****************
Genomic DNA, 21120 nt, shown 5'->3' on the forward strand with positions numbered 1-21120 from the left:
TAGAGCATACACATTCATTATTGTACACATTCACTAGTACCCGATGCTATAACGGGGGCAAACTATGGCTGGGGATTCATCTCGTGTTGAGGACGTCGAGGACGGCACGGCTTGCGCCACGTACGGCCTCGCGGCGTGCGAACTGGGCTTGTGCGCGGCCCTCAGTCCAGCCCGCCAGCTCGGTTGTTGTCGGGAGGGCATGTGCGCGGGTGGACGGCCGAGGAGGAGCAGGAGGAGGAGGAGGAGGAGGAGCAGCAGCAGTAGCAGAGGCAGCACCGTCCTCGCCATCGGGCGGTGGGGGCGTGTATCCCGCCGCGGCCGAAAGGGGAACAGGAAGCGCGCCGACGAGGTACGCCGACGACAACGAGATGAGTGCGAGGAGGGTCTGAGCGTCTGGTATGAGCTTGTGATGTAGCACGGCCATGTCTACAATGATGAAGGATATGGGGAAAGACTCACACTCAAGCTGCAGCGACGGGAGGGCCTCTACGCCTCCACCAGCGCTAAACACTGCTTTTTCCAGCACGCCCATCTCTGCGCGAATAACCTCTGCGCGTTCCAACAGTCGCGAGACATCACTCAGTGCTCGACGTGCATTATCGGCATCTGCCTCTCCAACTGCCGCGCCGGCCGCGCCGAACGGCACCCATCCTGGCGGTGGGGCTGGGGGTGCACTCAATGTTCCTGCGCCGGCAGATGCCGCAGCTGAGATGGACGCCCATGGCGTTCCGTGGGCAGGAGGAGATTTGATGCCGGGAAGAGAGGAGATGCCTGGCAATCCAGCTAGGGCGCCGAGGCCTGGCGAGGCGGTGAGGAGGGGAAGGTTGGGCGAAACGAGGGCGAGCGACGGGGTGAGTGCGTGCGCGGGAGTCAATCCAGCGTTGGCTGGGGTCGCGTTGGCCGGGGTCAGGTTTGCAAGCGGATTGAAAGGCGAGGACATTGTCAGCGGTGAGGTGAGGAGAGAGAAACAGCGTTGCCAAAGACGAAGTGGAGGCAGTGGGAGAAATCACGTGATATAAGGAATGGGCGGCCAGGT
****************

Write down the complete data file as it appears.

Genomic DNA, 21120 nt, shown 5'->3' on the forward strand with positions numbered 1-21120 from the left:
TAGAGCATACACATTCATTATTGTACACATTCACTAGTACCCGATGCTATAACGGGGGCAAACTATGGCTGGGGATTCATCTCGTGTTGAGGACGTCGAGGACGGCACGGCTTGCGCCACGTACGGCCTCGCGGCGTGCGAACTGGGCTTGTGCGCGGCCCTCAGTCCAGCCCGCCAGCTCGGTTGTTGTCGGGAGGGCATGTGCGCGGGTGGACGGCCGAGGAGGAGCAGGAGGAGGAGGAGGAGGAGGAGCAGCAGCAGTAGCAGAGGCAGCACCGTCCTCGCCATCGGGCGGTGGGGGCGTGTATCCCGCCGCGGCCGAAAGGGGAACAGGAAGCGCGCCGACGAGGTACGCCGACGACAACGAGATGAGTGCGAGGAGGGTCTGAGCGTCTGGTATGAGCTTGTGATGTAGCACGGCCATGTCTACAATGATGAAGGATATGGGGAAAGACTCACACTCAAGCTGCAGCGACGGGAGGGCCTCTACGCCTCCACCAGCGCTAAACACTGCTTTTTCCAGCACGCCCATCTCTGCGCGAATAACCTCTGCGCGTTCCAACAGTCGCGAGACATCACTCAGTGCTCGACGTGCATTATCGGCATCTGCCTCTCCAACTGCCGCGCCGGCCGCGCCGAACGGCACCCATCCTGGCGGTGGGGCTGGGGGTGCACTCAATGTTCCTGCGCCGGCAGATGCCGCAGCTGAGATGGACGCCCATGGCGTTCCGTGGGCAGGAGGAGATTTGATGCCGGGAAGAGAGGAGATGCCTGGCAATCCAGCTAGGGCGCCGAGGCCTGGCGAGGCGGTGAGGAGGGGAAGGTTGGGCGAAACGAGGGCGAGCGACGGGGTGAGTGCGTGCGCGGGAGTCAATCCAGCGTTGGCTGGGGTCGCGTTGGCCGGGGTCAGGTTTGCAAGCGGATTGAAAGGCGAGGACATTGTCAGCGGTGAGGTGAGGAGAGAGAAACAGCGTTGCCAAAGACGAAGTGGAGGCAGTGGGAGAAATCACGTGATATAAGGAATGGGCGGCCAGGT